Alfalfa cut at sundown and harvested as baleage increases bacterial protein synthesis in late-lactation dairy cows.
Brito, A.F., Tremblay, G.F., Lapierre, H., Bertrand, A., Castonguay, Y., Bélanger, G., Michaud, R., Benchaar, C., Ouellet, D.R., and Berthiaume, R.R. (2009). "Alfalfa cut at sundown and harvested as baleage increases bacterial protein synthesis in late-lactation dairy cows.", Journal of Dairy Science (JDS), 92(3), pp. 1092-1107. doi : 10.3168/jds.2008-1469 Access to full text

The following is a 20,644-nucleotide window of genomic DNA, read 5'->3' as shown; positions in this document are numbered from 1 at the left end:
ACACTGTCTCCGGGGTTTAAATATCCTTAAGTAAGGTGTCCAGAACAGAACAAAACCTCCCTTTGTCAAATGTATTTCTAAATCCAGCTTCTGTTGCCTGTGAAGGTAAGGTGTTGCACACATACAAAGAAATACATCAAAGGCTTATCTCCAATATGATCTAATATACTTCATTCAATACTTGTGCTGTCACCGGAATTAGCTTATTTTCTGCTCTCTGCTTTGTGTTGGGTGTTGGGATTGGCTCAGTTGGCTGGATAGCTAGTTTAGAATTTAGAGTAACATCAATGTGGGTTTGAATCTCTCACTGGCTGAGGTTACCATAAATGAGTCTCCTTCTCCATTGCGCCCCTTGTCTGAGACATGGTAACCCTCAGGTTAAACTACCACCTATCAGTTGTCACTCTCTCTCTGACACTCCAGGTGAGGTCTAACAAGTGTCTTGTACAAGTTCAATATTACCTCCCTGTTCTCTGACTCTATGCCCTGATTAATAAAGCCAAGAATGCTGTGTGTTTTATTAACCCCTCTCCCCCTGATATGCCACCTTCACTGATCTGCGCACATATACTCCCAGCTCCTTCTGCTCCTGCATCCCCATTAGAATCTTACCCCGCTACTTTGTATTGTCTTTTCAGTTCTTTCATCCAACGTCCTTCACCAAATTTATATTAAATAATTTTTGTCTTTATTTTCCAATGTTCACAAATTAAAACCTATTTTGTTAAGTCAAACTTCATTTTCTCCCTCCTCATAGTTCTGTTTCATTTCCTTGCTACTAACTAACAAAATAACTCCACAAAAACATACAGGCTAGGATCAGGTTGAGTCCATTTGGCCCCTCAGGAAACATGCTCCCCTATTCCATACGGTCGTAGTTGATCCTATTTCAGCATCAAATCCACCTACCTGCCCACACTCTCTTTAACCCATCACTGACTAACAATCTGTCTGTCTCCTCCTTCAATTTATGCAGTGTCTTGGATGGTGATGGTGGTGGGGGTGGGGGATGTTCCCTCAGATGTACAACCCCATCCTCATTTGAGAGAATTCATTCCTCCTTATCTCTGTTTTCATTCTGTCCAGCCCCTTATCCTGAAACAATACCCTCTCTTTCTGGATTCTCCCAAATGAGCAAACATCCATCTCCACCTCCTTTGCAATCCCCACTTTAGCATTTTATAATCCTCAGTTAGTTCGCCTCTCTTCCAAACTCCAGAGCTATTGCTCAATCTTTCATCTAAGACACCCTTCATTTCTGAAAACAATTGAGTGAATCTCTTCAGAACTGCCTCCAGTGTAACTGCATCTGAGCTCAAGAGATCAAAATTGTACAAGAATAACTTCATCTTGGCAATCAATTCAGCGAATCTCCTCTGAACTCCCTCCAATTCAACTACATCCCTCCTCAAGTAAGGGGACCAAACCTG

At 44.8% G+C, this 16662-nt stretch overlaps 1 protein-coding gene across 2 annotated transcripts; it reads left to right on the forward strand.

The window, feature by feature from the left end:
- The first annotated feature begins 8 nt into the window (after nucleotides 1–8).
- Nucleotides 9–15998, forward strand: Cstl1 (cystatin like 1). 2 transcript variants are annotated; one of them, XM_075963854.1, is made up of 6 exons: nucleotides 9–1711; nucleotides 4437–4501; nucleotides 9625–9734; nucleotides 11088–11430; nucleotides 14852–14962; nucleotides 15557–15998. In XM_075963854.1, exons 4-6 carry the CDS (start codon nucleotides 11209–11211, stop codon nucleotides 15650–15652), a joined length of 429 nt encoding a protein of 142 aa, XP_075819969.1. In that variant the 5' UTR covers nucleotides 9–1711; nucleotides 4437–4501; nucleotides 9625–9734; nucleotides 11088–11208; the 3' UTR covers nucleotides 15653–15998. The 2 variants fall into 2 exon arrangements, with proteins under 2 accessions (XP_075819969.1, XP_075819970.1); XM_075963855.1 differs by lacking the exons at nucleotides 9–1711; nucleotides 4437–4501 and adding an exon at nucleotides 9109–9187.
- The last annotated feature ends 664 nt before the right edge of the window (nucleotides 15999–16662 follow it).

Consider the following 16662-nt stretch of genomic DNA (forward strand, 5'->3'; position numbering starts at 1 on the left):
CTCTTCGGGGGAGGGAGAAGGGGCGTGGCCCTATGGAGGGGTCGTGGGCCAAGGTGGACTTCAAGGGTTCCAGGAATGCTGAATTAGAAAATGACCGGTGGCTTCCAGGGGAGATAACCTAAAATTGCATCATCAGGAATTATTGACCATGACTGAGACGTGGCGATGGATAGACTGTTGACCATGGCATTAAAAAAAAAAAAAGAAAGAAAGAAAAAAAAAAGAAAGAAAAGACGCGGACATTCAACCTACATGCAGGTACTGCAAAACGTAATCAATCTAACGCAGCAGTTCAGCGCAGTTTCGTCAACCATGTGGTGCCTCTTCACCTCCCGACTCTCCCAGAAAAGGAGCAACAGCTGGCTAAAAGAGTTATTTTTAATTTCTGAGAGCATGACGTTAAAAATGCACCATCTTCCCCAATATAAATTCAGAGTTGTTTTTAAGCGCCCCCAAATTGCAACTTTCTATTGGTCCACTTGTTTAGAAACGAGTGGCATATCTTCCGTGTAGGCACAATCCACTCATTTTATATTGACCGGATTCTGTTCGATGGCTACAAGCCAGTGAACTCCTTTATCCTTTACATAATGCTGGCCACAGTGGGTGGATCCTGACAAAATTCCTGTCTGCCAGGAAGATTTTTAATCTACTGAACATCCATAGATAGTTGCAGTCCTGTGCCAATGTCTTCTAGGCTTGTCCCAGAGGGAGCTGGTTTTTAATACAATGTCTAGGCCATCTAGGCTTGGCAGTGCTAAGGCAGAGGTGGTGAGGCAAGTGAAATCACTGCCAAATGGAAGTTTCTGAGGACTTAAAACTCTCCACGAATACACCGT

Alfalfa (Medicago sativa L.) cut at sundown (p.m.) has been shown to have a greater concentration of total nonstructural carbohydrates (TNC) than when cut at sunup (a.m.). Eight ruminally cannulated Holstein cows that were part of a larger lactation trial were used in a crossover design (24-d periods) to investigate the effects of alfalfa cutting time on digestibility and omasal flow of nutrients. Alfalfa was cut at sundown or sunup, field-wilted, and harvested as baleage (530 ± 15.0 g of dry matter/kg of fresh matter). The difference in TNC concentration between p.m. and a.m. alfalfa within each pair of bales fed daily during the 10 d of data and sample collection varied from -10 to 50 g/ kg of dry matter. Each pair of bales was fed for ad libitum intake to cows once daily with no concentrate. During the 3 d of omasal sampling, intake (+0.8 kg/d) and omasal flow of organic matter (OM; +0.42 kg/d) tended to be greater when cows were fed p.m. vs. a.m. alfalfa, but no differences were found for ruminal and postruminal digestion of this nutrient. Similarly, N apparently digested ruminally and postruminally did not differ when feeding p.m. vs. a.m. alfalfa. However, N truly digested in the rumen, as a proportion of N intake, was significantly greater in cows fed p.m. (79%) vs. a.m. alfalfa (74%), thus suggesting that longer wilting time of alfalfa cut at sundown increased forage proteolysis. Supply of rumen-degradable protein did not change (2,716 g/d) when averaged across treatments, whereas omasal flow of non-NH3 nonbacterial N was significantly decreased (-29 g/d) when feeding p.m. vs. a.m. alfalfa. Omasal flow of total bacterial non-NH3-N (NAN) increased (+21 g/d) significantly when cows were fed p.m. vs. a.m. alfalfa possibly because bacteria from cows fed p.m. alfalfa captured significantly more NH3 than those from cows fed a.m. alfalfa. Therefore, greater availability of fermentable energy as TNC appears to increase the capacity of microbes to uptake NH3-N and convert it to microbial protein. Enhanced OM intake can also explain the observed increase in bacterial protein synthesis with p.m. alfalfa. Efficiency of bacterial protein synthesis, expressed on a fermented OM basis or as grams of bacterial NAN per gram of rumen-degradable N, did not differ between p.m. and a.m. alfalfa. Conversely, bacterial efficiency, as grams of bacterial NAN per gram of N intake, was significantly increased when cows were fed p.m. baleage. No significant difference between forage treatments was found for the omasal flow of total AA from omasal true digesta, suggesting no benefit of daytime cutting management on the passage of total AA to the lower gastrointestinal tract. Enhancing energy intake and TNC concentration of alfalfa by shifting forage cutting from sunup to sundown increased protein synthesis and NH3 uptake by ruminal bacteria indicating an improvement in N utilization.
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